Just in case you're starting to believe everything is now sunny for First Solar, I want to point out some potential headwinds for the company. Germany has recently cut by 30% the subsidies that the government had in place to promote solar and other renewable energy programs. As the world's largest consumer of solar energy, this has a potential impact on all manufacturers, including First Solar.
In addition, the recent fiscal problems within the European Union has meant cutbacks and austerity measures for countries like Italy, Spain and the U.K., all big consumers of solar power. And if the current financial problems continue or get worse, this could lead to even more cutbacks on solar programs. First Solar sold 900 megawatts of solar power in Europe in 2011, but expects sales of only 600 megawatts in 2012.
As if these problems weren't enough, a recent decision by the U.S. Commerce Department imposed import duties of less than 5% on Chinese companies importing solar panels into this country. This is far less than had been anticipated and led to a sharp sell-off in shares of U.S. based manufacturers.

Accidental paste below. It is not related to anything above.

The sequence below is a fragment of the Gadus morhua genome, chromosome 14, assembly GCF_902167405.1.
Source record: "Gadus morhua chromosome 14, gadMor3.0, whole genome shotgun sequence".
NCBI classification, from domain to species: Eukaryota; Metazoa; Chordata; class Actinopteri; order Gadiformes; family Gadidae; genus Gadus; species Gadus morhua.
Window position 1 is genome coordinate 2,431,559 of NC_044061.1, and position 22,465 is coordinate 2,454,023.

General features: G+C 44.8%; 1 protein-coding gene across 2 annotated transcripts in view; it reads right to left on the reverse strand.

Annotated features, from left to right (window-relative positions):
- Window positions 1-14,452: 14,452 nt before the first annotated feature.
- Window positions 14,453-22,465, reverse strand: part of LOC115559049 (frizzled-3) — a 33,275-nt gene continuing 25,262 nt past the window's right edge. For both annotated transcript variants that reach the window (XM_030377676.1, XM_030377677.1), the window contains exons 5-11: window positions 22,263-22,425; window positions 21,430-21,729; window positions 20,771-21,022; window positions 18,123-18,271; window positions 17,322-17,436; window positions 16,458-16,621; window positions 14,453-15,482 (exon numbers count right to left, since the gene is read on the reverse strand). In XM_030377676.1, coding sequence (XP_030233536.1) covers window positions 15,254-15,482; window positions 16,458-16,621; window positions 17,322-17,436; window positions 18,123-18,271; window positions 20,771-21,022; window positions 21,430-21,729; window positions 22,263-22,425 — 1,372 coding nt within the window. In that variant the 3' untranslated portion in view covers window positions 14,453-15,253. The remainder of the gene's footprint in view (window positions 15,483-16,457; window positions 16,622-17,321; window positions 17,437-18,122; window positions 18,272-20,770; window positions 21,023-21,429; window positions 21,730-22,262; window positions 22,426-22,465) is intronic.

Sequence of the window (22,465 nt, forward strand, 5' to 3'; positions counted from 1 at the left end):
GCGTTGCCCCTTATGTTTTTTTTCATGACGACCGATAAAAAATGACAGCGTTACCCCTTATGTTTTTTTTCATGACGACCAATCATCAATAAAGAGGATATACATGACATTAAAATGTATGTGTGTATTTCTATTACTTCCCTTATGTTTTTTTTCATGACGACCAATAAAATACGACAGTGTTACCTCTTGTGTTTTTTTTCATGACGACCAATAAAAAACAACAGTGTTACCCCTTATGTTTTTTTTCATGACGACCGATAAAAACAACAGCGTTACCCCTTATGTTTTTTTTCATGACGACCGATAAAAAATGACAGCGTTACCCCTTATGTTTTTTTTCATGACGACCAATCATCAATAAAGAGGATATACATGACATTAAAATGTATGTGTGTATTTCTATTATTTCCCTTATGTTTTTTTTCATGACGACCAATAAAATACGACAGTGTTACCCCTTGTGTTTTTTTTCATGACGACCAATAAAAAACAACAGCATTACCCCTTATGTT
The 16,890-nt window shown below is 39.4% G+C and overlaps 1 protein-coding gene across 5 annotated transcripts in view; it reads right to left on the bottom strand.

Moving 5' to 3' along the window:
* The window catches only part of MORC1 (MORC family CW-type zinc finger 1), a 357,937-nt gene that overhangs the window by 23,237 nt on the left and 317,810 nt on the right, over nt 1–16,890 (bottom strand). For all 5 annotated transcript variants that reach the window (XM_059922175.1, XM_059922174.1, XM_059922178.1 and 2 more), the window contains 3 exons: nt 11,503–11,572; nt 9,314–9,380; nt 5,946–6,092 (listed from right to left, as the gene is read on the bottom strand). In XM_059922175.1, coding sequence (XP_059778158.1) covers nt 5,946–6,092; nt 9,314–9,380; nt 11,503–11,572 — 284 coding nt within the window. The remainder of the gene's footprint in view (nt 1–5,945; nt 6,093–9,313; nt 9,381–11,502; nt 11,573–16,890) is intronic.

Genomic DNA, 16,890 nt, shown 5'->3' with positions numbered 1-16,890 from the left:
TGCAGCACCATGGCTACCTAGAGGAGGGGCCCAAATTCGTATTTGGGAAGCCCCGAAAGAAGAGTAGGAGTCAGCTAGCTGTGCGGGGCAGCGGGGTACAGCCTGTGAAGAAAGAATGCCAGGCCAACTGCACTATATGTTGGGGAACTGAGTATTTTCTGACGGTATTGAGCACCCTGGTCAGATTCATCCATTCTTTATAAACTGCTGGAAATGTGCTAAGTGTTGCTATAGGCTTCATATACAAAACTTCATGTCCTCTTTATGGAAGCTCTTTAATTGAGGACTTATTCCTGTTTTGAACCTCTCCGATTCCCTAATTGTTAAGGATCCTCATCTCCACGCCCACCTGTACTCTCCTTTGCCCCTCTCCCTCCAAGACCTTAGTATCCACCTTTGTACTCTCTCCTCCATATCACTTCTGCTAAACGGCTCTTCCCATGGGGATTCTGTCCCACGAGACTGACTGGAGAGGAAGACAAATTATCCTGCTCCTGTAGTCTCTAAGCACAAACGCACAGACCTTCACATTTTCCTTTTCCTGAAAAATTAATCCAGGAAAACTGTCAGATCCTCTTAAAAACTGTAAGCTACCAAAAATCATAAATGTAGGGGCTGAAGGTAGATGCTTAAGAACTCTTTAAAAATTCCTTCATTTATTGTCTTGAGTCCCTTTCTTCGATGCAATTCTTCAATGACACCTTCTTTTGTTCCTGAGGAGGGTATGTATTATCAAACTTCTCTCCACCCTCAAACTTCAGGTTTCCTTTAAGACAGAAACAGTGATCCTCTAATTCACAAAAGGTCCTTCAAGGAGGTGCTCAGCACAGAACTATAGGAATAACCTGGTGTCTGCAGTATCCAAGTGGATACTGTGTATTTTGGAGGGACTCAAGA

Finally, massive over-capacity remains a huge drag on prices of solar panels, even as input costs remain unchanged. Even with First Solar's innovative technology, decreases in panel pricing by competitors means they must lower their selling prices to match. This is expected to continue for the next two to three years according to analysts who follow the industry.
One bright spot is that First Solar has enough capital and sales capacity to survive this downturn. Combined this with drastically reduced expectations, and you can see that they stand to benefit from any missteps by the competition. As competitors are driven out of business and demand for panels normalizes, First Solar is in a unique position to benefit and rapidly grow their sales base.
First Solar is an innovative company that is experiencing tough times through no fault of its own. It's a company with a unique product and a business model that would be wildly successful in a normal economic environment. Given the period that this company and the entire industry have experienced, it's no wonder that things look dismal. It's at these times when an investor must look at the fundamentals and judge whether the future looks brighter for those who have made it this far. In my opinion, it looks brighter for First Solar than it has in a long time.